© 2022 All Rights reserved WUSF
Play Live Radio
Next Up:
0:00
0:00
Available On Air Stations

Millions of gallons of Piney Point stormwater will be released into Tampa Bay

A leak at the reservoir of an old phosphate plant in Piney Point, Florida, as shown in an aerial photograph on April 3.
Drone Base
/
Reuters
A leak in a gypsum stack at the Manatee County plant led to 215 million gallons of polluted wastewater flowing into Tampa Bay last year.

Officials say the water has accumulated during the rainy season and is not contaminated, but environmental groups are not convinced the discharge won't impact the health of the bay.

Manatee County commissioners this week gave a green light to the design and service agreement of a new facility that will treat contaminated water from Piney Point before it’s injected into a deep well that is under construction.

But before that work begins, officials must contend with current issues at the site.

Since the beginning of the year, 27 inches of rain have accumulated in one of the gypsum stacks at the former Piney Point phosphate processing plant, and the plan is to pump that stormwater into Tampa Bay.

Last year, 215 million gallons of wastewater were discharged from the site into Tampa Bay because a leak at one of the plant's reservoirs threatened to cause a catastrophic breach.

"It would not be nearly as problematic as last year," said David Tomasko, executive director of the Sarasota Bay Estuary Program.

"What came out last year was liquid fertilizer, basically. That being said, it's still roughly equivalent to adding about a hundred bags of lawn fertilizer to Tampa Bay and we're not really in a healthy place right now in lots of lower Tampa Bay."

A recent study shows that release likely made a subsequent outbreak of red tide much worse.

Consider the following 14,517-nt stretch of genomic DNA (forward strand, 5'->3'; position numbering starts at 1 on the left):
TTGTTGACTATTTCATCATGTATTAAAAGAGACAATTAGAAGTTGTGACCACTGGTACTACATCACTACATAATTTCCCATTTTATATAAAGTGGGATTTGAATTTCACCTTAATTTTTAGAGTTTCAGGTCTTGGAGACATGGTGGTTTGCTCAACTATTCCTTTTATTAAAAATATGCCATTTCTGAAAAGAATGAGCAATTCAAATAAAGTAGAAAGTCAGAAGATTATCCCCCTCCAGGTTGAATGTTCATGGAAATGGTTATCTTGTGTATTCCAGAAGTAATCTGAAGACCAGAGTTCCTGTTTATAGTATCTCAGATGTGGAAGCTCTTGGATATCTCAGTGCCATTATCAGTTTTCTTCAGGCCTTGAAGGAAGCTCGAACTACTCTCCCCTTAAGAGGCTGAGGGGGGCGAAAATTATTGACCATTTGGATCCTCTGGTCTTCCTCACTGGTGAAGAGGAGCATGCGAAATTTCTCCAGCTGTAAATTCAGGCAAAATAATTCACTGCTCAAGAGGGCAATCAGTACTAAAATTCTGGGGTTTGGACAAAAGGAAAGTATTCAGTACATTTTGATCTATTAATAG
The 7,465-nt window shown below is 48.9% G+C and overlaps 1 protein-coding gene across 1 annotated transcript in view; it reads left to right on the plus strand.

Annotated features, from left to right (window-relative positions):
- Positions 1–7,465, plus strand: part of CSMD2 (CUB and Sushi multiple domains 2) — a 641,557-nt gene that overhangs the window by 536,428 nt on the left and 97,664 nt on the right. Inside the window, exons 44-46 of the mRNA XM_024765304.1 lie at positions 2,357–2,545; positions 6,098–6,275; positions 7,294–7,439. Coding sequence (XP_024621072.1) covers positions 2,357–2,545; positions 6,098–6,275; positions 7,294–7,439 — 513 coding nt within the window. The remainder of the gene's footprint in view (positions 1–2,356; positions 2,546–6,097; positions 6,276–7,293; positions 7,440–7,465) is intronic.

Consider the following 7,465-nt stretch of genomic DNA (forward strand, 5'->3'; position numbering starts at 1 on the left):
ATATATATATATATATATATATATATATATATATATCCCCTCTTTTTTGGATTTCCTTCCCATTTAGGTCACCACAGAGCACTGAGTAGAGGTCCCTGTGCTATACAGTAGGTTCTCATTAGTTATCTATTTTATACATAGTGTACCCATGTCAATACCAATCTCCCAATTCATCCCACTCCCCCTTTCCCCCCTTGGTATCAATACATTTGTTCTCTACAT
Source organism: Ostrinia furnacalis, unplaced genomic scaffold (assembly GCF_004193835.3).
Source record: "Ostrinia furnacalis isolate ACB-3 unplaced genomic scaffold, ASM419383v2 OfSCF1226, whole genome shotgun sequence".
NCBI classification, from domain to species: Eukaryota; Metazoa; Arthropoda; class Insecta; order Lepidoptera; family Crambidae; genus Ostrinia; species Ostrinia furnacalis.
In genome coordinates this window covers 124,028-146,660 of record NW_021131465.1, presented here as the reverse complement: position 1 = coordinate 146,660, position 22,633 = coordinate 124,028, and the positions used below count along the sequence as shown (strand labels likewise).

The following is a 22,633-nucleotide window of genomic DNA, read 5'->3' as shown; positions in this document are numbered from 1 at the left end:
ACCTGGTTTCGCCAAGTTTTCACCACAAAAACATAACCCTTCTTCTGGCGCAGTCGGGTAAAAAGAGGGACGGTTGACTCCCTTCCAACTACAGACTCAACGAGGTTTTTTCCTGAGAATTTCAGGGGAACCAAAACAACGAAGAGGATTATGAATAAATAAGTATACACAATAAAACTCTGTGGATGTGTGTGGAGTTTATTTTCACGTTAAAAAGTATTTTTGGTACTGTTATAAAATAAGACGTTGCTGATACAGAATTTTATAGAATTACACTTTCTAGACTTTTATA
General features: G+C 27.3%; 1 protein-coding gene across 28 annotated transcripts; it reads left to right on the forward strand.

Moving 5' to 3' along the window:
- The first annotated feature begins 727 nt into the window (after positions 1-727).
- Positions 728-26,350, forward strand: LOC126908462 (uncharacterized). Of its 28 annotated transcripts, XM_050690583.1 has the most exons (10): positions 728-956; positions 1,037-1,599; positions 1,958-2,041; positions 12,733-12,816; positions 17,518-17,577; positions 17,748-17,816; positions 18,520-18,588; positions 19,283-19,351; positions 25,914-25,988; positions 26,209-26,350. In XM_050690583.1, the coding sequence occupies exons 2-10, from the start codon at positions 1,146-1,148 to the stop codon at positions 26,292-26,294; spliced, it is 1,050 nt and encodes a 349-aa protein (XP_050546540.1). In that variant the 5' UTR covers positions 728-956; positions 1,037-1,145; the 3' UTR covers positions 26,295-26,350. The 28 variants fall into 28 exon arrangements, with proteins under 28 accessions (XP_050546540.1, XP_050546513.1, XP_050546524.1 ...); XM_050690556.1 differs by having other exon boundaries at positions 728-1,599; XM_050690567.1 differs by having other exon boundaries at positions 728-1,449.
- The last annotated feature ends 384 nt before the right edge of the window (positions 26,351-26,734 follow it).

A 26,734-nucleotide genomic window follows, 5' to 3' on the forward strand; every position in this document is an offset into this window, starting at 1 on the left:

Tomasko says despite the disaster, Tampa Bay is still healthier than it was in the 1970s.

"But if we don't get our act together and completely shut down Piney Point and do a better job with stormwater and do a better job with our wastewater infrastructure, what we suffered last year could become more common," Tomasko said. "We don't want to become the next Indian River Lagoon."

The stormwater that has accumulated sits on top of a layer of mud and silt that originally came from the dredging of Port Manatee.

Justin Tramble, executive with Tampa Bay Waterkeeper, says he is concerned that some of the sediment on that site may have some toxic nature.

"We just don't know because they have not been very clear regarding their monitoring plan," Tramble said.

"You would think there would be a higher level of scrutiny. Just because the water is not as toxic as what we saw last year during the breach, that ultimately caused one of the worst environmental disasters our region has ever seen — just because it's not that bad, doesn't mean that it is OK."

In December, state regulators issued a permit to allow hundreds of millions of gallons of polluted water from the stricken Piney Point plant to be pumped 3,000 feet below the surface.

Crews are already working to prepare for the drilling of the injection well, which is expected to be completed on Manatee County-owned property later this year.

As a reporter, my goal is to tell a story that moves you in some way. To me, the best way to do that begins with listening. Talking to people about their lives and the issues they care about is my favorite part of the job.
WUSF 89.7 depends on donors for the funding it takes to provide you the most trusted source of news and information here in town, across our state, and around the world. Support WUSF now by giving monthly, or make a one-time donation online.